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Acute Abdominal Pain


Acute abdominal pain starts suddenly, gets worse quickly, and lasts up to 3 days.


Seek care immediately if:

  • You are sweating and have cool, clammy, pale skin.
  • You feel dizzy or like you are going to faint.
  • You have dark bowel movements, or you vomit blood.
  • You have a hard abdomen, or you are not able to pass gas.
  • You have severe pain in your abdomen that does not go away after you take medicine.
  • You have a very fast heartbeat, shortness of breath, and fast, shallow breathing.
  • You are thirsty and cold, your eyes and mouth feel dry, and you urinate little or nothing.

Contact your healthcare provider if:

  • You have a fever.
  • You have new or worse signs and symptoms.
  • You have questions or concerns about your condition or care.


  • Prescription pain medicine may be given if other pain medicines do not work. Take the medicine as directed. Do not wait until the pain is severe before you take your medicine.
  • Take your medicine as directed. Call your healthcare provider if you think your medicine is not helping or if you have side effects. Tell him if you are allergic to any medicine. Keep a list of the medicines, vitamins, and herbs you take. Include the amounts, and when and why you take them. Bring the list or the pill bottles to follow-up visits. Carry your medicine list with you in case of an emergency.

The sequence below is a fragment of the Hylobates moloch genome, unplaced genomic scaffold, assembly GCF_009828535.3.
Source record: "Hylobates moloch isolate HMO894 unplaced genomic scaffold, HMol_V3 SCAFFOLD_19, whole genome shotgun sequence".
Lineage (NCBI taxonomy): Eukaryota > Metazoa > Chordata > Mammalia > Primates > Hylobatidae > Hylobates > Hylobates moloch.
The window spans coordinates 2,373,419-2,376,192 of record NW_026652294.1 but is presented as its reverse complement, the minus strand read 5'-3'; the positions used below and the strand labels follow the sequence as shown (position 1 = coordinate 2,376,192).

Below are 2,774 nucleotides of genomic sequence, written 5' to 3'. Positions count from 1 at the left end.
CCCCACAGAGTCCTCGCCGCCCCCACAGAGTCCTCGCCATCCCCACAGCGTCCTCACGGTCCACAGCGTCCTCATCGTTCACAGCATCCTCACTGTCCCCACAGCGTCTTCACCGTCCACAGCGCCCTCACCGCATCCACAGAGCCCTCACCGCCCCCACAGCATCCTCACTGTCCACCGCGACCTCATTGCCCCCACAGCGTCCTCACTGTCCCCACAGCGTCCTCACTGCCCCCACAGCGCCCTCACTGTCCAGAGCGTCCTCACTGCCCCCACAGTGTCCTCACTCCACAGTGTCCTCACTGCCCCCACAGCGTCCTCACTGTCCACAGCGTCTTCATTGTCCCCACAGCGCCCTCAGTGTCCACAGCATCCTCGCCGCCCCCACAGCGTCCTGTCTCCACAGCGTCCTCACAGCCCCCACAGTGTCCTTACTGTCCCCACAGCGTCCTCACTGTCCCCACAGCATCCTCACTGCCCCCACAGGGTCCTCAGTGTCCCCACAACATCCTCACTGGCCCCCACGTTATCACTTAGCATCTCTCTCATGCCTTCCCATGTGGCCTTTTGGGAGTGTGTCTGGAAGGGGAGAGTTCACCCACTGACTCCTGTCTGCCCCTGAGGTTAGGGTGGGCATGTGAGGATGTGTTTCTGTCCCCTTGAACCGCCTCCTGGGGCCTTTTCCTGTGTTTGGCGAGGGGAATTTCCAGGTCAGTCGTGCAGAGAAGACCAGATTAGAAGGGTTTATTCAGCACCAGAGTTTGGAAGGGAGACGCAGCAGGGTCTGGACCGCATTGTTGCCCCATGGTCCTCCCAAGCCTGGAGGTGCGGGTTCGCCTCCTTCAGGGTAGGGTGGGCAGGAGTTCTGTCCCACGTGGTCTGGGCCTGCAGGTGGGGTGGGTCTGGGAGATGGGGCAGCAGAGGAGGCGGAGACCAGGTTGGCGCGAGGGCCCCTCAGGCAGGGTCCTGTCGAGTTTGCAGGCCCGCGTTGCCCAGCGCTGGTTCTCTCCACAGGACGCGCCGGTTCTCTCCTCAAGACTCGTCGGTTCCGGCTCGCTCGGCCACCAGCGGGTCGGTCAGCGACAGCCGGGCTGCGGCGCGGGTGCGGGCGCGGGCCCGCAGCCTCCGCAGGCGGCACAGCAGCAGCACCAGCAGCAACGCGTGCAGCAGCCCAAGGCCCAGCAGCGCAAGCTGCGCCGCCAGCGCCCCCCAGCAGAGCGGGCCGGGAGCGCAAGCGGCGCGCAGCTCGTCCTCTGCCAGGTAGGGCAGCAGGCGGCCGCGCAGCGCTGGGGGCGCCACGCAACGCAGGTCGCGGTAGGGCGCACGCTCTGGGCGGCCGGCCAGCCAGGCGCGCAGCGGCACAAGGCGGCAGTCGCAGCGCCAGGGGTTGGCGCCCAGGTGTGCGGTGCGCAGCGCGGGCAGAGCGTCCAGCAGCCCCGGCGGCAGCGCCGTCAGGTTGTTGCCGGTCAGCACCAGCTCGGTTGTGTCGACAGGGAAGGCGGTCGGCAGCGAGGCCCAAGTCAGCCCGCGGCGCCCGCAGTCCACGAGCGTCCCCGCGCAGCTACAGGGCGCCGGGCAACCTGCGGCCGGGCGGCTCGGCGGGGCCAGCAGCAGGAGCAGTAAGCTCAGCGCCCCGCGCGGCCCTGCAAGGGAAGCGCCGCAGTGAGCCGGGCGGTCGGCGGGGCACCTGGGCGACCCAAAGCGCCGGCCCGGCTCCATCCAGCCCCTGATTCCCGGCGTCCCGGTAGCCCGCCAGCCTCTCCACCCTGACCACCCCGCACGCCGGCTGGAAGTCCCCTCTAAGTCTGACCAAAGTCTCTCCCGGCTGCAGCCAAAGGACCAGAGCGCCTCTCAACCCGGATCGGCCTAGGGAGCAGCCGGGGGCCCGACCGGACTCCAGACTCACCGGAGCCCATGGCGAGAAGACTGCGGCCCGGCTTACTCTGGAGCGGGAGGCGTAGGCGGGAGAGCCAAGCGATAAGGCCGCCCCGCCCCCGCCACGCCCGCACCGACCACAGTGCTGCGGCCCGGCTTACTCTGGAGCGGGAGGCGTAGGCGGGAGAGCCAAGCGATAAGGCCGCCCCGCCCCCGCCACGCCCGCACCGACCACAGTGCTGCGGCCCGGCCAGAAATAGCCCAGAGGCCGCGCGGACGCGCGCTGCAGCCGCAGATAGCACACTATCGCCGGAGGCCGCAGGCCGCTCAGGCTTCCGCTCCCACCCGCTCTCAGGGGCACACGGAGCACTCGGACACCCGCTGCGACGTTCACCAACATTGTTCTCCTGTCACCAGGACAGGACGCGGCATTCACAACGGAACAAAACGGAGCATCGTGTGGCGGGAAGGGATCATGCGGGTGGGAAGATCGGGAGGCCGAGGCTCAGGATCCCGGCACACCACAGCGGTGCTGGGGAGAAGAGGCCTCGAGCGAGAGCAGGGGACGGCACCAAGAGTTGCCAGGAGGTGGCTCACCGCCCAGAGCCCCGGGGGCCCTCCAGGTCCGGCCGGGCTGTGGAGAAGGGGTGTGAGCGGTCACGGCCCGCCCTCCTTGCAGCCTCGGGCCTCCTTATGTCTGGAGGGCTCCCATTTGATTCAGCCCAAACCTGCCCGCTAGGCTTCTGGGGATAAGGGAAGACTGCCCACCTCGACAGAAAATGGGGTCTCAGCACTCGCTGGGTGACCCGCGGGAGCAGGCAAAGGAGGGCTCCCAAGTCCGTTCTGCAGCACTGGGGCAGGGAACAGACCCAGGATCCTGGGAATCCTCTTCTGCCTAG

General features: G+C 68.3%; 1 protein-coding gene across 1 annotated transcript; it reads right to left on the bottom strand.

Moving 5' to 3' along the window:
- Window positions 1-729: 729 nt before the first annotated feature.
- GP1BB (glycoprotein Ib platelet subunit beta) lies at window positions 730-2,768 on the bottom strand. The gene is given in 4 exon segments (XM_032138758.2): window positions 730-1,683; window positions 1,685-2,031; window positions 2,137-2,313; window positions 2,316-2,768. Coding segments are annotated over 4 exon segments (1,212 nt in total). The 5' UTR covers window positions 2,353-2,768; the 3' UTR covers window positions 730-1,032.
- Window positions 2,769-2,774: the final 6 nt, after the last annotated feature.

Follow up with your healthcare provider as directed:

Write down your questions so you remember to ask them during your visits.

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The above information is an educational aid only. It is not intended as medical advice for individual conditions or treatments. Talk to your doctor, nurse or pharmacist before following any medical regimen to see if it is safe and effective for you.